Extractions: Internet address: firstname.lastname@example.org Introduction Financial educators promote the use of financial management practices by families and individuals to improve their financial well-being. Simply increasing knowledge of financial management principles does not insure that a person will be a more effective financial manager. Knowledge must be applied. The purpose of this study was to assess the effectiveness of the Women's Financial Information Program (WFIP) in promoting the adoption of financial management practices by participants in three states. Rosenfeld and Neese-Todd (1993) showed that most aspects of the quality of satisfaction with financial status are related to the individual's perception of their control over finances. Women, more often than men, view themselves as powerless and lacking essential resources to be able to make changes in their lives (Burman, 1994). Cox (1991) states that support groups are a viable means of empowering women who are marginalized mainly because of illiteracy. Support groups provide a social experience for sharing personal stories as a means of understanding their experiences, finding their own voices, and raising their self- esteem. Group process is a powerful means of imparting knowledge, assisting decision-making and affecting change (Yalom, 1985; Cox, 1991).
Utah Division Of Wildlife Resources that wolves in utah create a financial burden is created an unfunded mandate forthe State of utah. will have a negative impact on other management programs. http://www.wildlife.utah.gov/wolves/position.html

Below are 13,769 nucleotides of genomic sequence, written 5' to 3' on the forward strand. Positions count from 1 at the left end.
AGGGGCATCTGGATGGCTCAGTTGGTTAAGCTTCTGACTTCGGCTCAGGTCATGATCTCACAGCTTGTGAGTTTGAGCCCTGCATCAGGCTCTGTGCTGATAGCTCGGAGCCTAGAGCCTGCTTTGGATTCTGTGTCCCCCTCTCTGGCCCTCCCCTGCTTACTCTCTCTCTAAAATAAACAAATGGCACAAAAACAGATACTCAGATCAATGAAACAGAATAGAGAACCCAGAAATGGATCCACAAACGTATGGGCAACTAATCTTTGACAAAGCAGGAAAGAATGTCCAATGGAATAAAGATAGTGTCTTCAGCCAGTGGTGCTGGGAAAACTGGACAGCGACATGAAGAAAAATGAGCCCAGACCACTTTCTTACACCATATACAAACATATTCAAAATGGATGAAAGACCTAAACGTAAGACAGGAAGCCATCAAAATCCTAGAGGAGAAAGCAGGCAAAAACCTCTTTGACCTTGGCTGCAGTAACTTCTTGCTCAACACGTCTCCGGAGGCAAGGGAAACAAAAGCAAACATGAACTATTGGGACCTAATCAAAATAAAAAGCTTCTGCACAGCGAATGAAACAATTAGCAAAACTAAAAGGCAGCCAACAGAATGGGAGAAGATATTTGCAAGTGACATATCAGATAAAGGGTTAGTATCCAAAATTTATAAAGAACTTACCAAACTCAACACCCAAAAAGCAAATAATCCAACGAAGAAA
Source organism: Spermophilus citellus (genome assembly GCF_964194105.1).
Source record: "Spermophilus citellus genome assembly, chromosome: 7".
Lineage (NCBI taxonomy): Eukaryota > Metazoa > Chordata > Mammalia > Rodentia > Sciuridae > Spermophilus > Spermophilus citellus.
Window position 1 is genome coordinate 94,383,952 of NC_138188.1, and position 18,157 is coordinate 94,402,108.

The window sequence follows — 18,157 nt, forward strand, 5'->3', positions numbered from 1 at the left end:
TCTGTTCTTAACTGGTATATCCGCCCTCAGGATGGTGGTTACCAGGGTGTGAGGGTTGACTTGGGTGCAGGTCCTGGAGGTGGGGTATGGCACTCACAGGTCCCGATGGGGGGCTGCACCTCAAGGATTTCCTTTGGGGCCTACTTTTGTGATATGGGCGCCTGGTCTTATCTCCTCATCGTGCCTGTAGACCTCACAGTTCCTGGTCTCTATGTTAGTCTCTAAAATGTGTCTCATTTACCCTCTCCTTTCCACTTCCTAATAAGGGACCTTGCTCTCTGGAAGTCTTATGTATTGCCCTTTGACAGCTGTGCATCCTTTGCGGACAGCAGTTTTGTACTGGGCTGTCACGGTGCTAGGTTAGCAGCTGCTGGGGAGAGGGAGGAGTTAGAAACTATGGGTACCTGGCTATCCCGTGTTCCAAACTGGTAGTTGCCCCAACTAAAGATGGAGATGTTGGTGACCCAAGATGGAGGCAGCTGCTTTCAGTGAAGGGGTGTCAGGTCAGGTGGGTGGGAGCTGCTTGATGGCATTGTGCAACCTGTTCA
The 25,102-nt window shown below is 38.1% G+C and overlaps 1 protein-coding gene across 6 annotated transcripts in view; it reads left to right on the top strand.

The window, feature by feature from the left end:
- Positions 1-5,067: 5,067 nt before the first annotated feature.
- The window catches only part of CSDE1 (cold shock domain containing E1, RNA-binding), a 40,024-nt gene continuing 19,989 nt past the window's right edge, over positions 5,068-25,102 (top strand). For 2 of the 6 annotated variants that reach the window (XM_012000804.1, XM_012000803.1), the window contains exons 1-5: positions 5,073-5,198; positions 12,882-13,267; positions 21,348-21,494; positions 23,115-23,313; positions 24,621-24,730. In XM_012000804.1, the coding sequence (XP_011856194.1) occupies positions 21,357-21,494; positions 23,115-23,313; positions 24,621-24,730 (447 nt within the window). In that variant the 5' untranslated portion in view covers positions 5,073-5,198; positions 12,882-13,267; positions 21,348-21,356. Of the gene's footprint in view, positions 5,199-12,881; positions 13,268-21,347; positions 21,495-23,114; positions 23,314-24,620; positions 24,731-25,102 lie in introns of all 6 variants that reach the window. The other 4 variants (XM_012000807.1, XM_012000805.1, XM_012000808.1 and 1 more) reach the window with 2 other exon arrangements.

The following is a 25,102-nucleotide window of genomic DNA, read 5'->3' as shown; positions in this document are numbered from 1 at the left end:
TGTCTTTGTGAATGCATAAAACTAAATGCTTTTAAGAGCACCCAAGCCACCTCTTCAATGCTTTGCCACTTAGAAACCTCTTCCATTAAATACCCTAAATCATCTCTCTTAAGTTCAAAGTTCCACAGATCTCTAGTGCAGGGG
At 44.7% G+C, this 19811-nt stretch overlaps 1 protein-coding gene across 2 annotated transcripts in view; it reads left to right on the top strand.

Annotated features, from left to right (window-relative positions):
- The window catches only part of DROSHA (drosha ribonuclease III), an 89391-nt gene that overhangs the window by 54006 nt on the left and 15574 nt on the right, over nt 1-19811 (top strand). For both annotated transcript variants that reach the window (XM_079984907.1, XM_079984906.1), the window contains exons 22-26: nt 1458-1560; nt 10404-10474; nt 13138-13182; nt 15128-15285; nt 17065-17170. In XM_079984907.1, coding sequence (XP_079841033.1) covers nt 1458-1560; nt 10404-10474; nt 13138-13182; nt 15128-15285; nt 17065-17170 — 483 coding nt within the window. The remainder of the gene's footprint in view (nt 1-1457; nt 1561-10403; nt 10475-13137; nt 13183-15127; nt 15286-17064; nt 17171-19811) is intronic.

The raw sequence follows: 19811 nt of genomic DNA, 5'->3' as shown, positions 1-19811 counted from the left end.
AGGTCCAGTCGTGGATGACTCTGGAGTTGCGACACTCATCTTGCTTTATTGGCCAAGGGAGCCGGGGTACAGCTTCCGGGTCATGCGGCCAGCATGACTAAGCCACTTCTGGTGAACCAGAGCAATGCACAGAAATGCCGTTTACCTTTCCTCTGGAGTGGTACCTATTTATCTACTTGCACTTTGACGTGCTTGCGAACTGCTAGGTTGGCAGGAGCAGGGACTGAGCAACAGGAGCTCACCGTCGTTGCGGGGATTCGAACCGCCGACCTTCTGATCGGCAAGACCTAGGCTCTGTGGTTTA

Extractions: Editor's note: House Joint Resolution 12, sponsored by Representative Mike Styler, passed favorably out of committee with a unanimous vote on Feb. 4, 2002. The director of the Utah Division of Wildlife Resources, Kevin Conway, read the following statement to the House committee. The statement represents the Division's position on wolves in Utah. House Joint Resolution 12 amendment to H.J.R 12 PDF format As Director of the Division of Wildlife Resources, I appreciate the opportunity to speak in support of H.J.R. 12. This resolution addresses an issue, wolves in Utah, which has been a topic of much discussion for the past few weeks. Although this resolution is relatively short and straightforward, I believe it makes an important statement to the United States Fish and Wildlife Service, the Utah Division of Wildlife Resources and the citizens of Utah. The resolution points out that wolves need to be removed from the Endangered Species List, with management authority being transferred to the State of Utah. Since the capture of a wolf in Morgan County, I have been asked questions such as "is there a place for wolves in Utah" and "are wolves welcome in Utah". In my opinion, the answer to these questions is very dependant upon the legal status of wolves. If wolves remain under the protection of the Endangered Species Act, the range of opinions and emotions relating to them will become more polarized than they presently are. Wolves will always be a controversial species, making management difficult. However, absent the Endangered Species designation, I believe the citizens of Utah have the ability to work together to develop a balanced, management strategy that addresses the concerns of the state's diverse population.